OVER THE YEARS, I’ve been shown some marvellous new ideas emanating from the R&D laboratories of Mares. Often, this has not been translated into products on which we could get our hands in dive stores.
As with all innovative ideas, snags are often discovered when units get out into the field. Diving is a particularly harsh and wet test-bed.
A typical example was a lamp I tried years ago. It used all sorts of clever electronics and, typically, it was the electronics that eventually failed in damp conditions.
It’s often better to be a developer than an innovator. The latest EOS 3 lamp is unambitious, in that it uses what has become fairly standard technology.
It is constructed from a mixture of plastic, thermoplastic rubber and aluminium. The body of this torch is ergonomically shaped so that it sits comfortably in the hand.
Its compact dimensions (it’s only 18cm long) allow it to slip into the pocket of most BCs, and it comes with a lanyard.
It feels quite weighty because it’s so compact, and is quite negatively buoyant in the water.

Light Source
A single high-powered 3W LED is set deep in a parabolic reflector that makes the most of its output, said to be equivalent to a 30W halogen bulb. It’s quite cool-looking at a colour temperature of 6400°K. That is like the light that illuminates shadows on a ski-slope, but will penetrate the water better than a warmer light with a longer wavelength.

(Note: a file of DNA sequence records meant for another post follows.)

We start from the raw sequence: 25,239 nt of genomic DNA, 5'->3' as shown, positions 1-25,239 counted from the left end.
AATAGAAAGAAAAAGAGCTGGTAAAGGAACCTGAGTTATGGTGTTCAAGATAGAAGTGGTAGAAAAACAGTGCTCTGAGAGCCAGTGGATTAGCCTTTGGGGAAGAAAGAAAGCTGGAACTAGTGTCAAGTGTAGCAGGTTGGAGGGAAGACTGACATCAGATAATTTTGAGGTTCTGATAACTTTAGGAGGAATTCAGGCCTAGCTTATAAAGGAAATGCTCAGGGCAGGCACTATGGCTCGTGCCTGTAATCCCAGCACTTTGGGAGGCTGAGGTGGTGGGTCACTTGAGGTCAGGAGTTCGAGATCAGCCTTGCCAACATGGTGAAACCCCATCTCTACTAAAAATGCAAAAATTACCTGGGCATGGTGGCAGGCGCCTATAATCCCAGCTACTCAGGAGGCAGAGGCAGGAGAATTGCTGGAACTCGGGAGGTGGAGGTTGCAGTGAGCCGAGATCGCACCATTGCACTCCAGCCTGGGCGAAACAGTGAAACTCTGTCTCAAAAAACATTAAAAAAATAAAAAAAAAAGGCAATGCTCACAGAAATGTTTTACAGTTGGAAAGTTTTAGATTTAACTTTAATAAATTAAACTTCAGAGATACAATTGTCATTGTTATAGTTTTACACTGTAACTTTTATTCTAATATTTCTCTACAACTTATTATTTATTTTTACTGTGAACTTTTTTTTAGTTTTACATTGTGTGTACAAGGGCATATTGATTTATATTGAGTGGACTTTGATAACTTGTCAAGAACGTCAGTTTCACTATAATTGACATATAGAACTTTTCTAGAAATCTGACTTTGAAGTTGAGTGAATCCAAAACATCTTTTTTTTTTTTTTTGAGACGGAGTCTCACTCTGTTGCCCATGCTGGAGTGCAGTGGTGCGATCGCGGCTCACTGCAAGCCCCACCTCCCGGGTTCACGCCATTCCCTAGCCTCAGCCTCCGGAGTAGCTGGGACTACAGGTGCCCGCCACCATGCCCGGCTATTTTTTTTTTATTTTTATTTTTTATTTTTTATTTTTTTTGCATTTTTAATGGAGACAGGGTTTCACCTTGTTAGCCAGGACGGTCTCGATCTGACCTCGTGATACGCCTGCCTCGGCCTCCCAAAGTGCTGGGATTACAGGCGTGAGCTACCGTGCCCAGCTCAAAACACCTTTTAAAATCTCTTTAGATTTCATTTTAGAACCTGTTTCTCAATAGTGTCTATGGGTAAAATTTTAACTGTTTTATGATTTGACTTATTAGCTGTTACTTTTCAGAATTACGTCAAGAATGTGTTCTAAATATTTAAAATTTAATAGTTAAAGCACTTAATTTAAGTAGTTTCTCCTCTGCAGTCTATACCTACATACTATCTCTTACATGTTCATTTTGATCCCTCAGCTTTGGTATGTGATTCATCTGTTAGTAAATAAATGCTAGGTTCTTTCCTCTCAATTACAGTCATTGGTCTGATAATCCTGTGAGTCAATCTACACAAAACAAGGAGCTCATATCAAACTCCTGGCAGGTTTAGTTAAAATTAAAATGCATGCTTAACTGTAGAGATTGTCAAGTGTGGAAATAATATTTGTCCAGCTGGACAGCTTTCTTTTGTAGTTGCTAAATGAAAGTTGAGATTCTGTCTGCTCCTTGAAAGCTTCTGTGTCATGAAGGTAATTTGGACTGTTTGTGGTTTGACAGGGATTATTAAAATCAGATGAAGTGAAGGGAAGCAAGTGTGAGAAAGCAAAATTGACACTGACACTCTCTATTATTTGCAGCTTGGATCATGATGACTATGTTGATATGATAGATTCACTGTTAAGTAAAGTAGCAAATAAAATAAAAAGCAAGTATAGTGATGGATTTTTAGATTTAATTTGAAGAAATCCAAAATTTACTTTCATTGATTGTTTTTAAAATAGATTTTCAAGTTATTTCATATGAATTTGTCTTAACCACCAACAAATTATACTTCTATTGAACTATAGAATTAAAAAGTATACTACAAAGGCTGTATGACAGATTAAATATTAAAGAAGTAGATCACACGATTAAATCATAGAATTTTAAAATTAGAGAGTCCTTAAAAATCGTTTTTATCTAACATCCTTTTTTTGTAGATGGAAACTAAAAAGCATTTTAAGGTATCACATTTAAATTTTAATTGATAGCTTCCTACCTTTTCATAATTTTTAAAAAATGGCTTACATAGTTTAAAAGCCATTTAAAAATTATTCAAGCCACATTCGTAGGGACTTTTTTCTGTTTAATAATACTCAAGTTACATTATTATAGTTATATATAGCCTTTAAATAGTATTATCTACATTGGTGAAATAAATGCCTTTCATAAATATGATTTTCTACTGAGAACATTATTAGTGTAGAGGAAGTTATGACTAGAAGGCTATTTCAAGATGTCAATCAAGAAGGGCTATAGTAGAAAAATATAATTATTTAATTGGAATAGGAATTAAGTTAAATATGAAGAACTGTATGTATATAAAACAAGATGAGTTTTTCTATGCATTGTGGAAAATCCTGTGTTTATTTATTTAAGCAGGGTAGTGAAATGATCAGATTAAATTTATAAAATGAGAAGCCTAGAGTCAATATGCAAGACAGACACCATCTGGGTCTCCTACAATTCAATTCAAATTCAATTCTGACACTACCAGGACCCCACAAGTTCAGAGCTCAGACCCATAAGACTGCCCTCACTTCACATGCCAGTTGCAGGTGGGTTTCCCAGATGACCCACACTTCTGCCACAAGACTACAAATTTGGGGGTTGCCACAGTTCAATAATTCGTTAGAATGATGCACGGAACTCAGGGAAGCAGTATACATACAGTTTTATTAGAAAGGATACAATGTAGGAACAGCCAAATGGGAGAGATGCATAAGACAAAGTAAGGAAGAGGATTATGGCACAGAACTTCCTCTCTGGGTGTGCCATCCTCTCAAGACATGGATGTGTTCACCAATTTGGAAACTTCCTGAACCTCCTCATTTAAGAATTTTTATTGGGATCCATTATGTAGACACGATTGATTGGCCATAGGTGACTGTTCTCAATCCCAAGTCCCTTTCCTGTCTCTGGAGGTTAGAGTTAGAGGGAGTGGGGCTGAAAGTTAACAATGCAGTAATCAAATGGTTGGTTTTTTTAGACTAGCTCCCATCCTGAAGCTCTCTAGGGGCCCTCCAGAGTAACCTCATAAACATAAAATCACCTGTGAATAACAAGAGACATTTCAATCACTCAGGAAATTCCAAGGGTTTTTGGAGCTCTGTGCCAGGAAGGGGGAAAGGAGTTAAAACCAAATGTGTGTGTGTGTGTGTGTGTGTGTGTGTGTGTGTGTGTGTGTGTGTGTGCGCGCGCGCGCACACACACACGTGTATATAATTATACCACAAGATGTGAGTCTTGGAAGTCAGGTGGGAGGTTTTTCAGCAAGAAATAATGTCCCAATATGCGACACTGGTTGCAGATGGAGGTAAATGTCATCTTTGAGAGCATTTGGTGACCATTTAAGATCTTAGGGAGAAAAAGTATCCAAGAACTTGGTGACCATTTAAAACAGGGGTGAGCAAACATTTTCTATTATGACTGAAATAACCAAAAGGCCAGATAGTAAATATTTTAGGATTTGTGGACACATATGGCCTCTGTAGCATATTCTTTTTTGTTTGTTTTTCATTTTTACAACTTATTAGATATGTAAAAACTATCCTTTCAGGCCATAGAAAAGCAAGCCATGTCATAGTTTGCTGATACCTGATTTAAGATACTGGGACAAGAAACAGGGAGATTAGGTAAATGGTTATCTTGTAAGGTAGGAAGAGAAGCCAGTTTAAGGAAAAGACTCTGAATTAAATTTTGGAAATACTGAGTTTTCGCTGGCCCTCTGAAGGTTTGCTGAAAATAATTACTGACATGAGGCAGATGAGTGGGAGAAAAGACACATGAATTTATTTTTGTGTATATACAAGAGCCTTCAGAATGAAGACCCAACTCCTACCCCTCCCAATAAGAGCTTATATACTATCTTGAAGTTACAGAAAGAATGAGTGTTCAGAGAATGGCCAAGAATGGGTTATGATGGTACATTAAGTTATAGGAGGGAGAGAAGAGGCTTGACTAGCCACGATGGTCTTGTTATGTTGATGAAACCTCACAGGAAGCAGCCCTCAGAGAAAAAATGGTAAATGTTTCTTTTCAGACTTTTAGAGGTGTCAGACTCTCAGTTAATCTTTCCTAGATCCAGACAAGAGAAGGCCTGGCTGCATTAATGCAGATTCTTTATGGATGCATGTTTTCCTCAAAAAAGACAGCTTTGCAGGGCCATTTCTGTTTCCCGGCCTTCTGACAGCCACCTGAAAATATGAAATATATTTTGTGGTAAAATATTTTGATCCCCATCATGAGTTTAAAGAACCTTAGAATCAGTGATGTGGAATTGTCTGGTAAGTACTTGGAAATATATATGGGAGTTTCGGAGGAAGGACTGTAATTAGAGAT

Power Source
The EOS 3 is powered by eight AA batteries that drop into the main body after the front has been unscrewed, and the lamphead and electronics have been removed.
I installed rechargeable ni-mh batteries. The electronics ensure that the output is constant throughout the battery life, and burntime is around five hours. The rubber shroud at the front, which protects the torch from shocks, has slots to allow cooling water to get to the aluminium surrounding the LED.

A mechanical sliding switch with two clicks forward to switch on is restrained by a detent to prevent accidental operation. There are no brightness settings – it’s either on or off.
I have noticed that some divers get confused when under water. So it’s comforting to know that, should you suddenly imagine that you turn this one off by rotating the front shroud, as you do with many other lamps, you’ll find that it revolves without undoing the battery compartment.

The beam is well-focused to produce an image of the flat LED around 35cm in diameter, at a distance of around 2m. Because the LED is not perfectly even in the way it lights up, the image is slightly patchy, too, and colour temperature is quite cold.
Shorter (colder) wavelengths of light penetrate the water better, but may be less comfortable to view by than warmer beams.
There is some peripheral light, which serves to give the diver an inkling of what is going on beyond the brighter beam.

Aquatec Aquamarine, £78
Hollis LED5, £72
UK Light Cannon eLED, £154

WEIGHT 500g with batteries
CONTACT www.mares.com
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